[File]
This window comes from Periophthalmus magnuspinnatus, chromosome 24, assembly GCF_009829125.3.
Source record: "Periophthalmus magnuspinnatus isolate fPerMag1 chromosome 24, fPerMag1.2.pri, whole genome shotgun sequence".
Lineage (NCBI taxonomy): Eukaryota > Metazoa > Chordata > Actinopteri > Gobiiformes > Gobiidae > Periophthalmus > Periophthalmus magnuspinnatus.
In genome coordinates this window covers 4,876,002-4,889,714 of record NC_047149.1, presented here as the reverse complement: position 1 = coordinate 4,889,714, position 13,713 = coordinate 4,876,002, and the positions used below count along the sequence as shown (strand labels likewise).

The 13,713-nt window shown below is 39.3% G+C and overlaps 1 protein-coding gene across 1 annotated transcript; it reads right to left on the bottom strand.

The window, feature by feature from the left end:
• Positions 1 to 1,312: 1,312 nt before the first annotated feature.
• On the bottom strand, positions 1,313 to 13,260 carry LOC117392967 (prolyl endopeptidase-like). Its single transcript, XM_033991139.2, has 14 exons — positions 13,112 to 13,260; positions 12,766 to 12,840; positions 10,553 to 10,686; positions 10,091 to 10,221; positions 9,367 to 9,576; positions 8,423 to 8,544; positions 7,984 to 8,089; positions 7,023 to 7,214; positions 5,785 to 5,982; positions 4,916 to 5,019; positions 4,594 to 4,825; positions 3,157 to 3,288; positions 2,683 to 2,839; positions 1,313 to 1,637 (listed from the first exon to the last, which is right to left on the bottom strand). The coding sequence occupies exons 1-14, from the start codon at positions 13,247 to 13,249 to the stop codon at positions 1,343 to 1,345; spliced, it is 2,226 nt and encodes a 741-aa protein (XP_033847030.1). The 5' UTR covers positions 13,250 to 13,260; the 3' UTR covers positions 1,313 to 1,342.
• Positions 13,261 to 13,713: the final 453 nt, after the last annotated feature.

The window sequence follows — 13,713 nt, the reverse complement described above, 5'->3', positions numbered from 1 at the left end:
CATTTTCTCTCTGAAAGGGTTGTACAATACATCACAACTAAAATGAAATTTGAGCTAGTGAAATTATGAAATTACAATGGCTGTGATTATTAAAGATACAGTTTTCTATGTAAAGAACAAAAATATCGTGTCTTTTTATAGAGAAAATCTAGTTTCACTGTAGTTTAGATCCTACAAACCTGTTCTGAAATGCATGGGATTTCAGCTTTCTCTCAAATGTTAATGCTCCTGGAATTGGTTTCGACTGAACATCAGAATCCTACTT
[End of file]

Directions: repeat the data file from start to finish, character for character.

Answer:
This window comes from Periophthalmus magnuspinnatus, chromosome 24, assembly GCF_009829125.3.
Source record: "Periophthalmus magnuspinnatus isolate fPerMag1 chromosome 24, fPerMag1.2.pri, whole genome shotgun sequence".
Lineage (NCBI taxonomy): Eukaryota > Metazoa > Chordata > Actinopteri > Gobiiformes > Gobiidae > Periophthalmus > Periophthalmus magnuspinnatus.
In genome coordinates this window covers 4,876,002-4,889,714 of record NC_047149.1, presented here as the reverse complement: position 1 = coordinate 4,889,714, position 13,713 = coordinate 4,876,002, and the positions used below count along the sequence as shown (strand labels likewise).

The 13,713-nt window shown below is 39.3% G+C and overlaps 1 protein-coding gene across 1 annotated transcript; it reads right to left on the bottom strand.

The window, feature by feature from the left end:
• Positions 1 to 1,312: 1,312 nt before the first annotated feature.
• On the bottom strand, positions 1,313 to 13,260 carry LOC117392967 (prolyl endopeptidase-like). Its single transcript, XM_033991139.2, has 14 exons — positions 13,112 to 13,260; positions 12,766 to 12,840; positions 10,553 to 10,686; positions 10,091 to 10,221; positions 9,367 to 9,576; positions 8,423 to 8,544; positions 7,984 to 8,089; positions 7,023 to 7,214; positions 5,785 to 5,982; positions 4,916 to 5,019; positions 4,594 to 4,825; positions 3,157 to 3,288; positions 2,683 to 2,839; positions 1,313 to 1,637 (listed from the first exon to the last, which is right to left on the bottom strand). The coding sequence occupies exons 1-14, from the start codon at positions 13,247 to 13,249 to the stop codon at positions 1,343 to 1,345; spliced, it is 2,226 nt and encodes a 741-aa protein (XP_033847030.1). The 5' UTR covers positions 13,250 to 13,260; the 3' UTR covers positions 1,313 to 1,342.
• Positions 13,261 to 13,713: the final 453 nt, after the last annotated feature.

The window sequence follows — 13,713 nt, the reverse complement described above, 5'->3', positions numbered from 1 at the left end:
CATTTTCTCTCTGAAAGGGTTGTACAATACATCACAACTAAAATGAAATTTGAGCTAGTGAAATTATGAAATTACAATGGCTGTGATTATTAAAGATACAGTTTTCTATGTAAAGAACAAAAATATCGTGTCTTTTTATAGAGAAAATCTAGTTTCACTGTAGTTTAGATCCTACAAACCTGTTCTGAAATGCATGGGATTTCAGCTTTCTCTCAAATGTTAATGCTCCTGGAATTGGTTTCGACTGAACATCAGAATCCTACTT